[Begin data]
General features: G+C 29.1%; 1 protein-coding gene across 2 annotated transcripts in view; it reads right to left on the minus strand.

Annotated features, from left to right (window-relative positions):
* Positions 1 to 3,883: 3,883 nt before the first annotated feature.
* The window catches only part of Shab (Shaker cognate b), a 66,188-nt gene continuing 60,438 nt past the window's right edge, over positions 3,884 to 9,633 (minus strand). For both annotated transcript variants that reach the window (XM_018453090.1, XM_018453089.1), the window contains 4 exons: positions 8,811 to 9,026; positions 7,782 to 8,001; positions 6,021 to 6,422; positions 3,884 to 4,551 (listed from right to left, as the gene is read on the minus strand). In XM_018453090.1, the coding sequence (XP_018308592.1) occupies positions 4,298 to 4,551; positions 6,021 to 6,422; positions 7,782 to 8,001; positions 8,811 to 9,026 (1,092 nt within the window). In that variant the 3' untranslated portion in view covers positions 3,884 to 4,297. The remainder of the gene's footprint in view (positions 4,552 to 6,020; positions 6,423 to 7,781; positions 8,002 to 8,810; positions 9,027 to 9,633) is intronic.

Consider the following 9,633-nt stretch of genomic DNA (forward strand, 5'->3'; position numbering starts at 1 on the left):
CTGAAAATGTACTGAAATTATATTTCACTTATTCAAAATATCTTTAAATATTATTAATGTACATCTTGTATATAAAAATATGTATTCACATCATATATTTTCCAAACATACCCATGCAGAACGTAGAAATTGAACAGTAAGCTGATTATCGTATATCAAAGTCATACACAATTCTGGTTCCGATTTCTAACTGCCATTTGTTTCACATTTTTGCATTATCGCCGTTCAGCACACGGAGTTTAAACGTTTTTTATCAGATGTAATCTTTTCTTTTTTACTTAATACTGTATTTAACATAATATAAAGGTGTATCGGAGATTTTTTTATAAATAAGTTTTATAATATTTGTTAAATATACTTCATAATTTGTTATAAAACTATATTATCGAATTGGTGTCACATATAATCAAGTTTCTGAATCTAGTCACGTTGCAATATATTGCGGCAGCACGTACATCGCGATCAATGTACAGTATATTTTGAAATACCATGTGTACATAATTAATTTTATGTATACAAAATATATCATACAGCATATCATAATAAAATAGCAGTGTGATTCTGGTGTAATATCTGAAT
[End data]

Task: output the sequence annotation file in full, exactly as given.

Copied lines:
General features: G+C 29.1%; 1 protein-coding gene across 2 annotated transcripts in view; it reads right to left on the minus strand.

Annotated features, from left to right (window-relative positions):
* Positions 1 to 3,883: 3,883 nt before the first annotated feature.
* The window catches only part of Shab (Shaker cognate b), a 66,188-nt gene continuing 60,438 nt past the window's right edge, over positions 3,884 to 9,633 (minus strand). For both annotated transcript variants that reach the window (XM_018453090.1, XM_018453089.1), the window contains 4 exons: positions 8,811 to 9,026; positions 7,782 to 8,001; positions 6,021 to 6,422; positions 3,884 to 4,551 (listed from right to left, as the gene is read on the minus strand). In XM_018453090.1, the coding sequence (XP_018308592.1) occupies positions 4,298 to 4,551; positions 6,021 to 6,422; positions 7,782 to 8,001; positions 8,811 to 9,026 (1,092 nt within the window). In that variant the 3' untranslated portion in view covers positions 3,884 to 4,297. The remainder of the gene's footprint in view (positions 4,552 to 6,020; positions 6,423 to 7,781; positions 8,002 to 8,810; positions 9,027 to 9,633) is intronic.

Consider the following 9,633-nt stretch of genomic DNA (forward strand, 5'->3'; position numbering starts at 1 on the left):
CTGAAAATGTACTGAAATTATATTTCACTTATTCAAAATATCTTTAAATATTATTAATGTACATCTTGTATATAAAAATATGTATTCACATCATATATTTTCCAAACATACCCATGCAGAACGTAGAAATTGAACAGTAAGCTGATTATCGTATATCAAAGTCATACACAATTCTGGTTCCGATTTCTAACTGCCATTTGTTTCACATTTTTGCATTATCGCCGTTCAGCACACGGAGTTTAAACGTTTTTTATCAGATGTAATCTTTTCTTTTTTACTTAATACTGTATTTAACATAATATAAAGGTGTATCGGAGATTTTTTTATAAATAAGTTTTATAATATTTGTTAAATATACTTCATAATTTGTTATAAAACTATATTATCGAATTGGTGTCACATATAATCAAGTTTCTGAATCTAGTCACGTTGCAATATATTGCGGCAGCACGTACATCGCGATCAATGTACAGTATATTTTGAAATACCATGTGTACATAATTAATTTTATGTATACAAAATATATCATACAGCATATCATAATAAAATAGCAGTGTGATTCTGGTGTAATATCTGAAT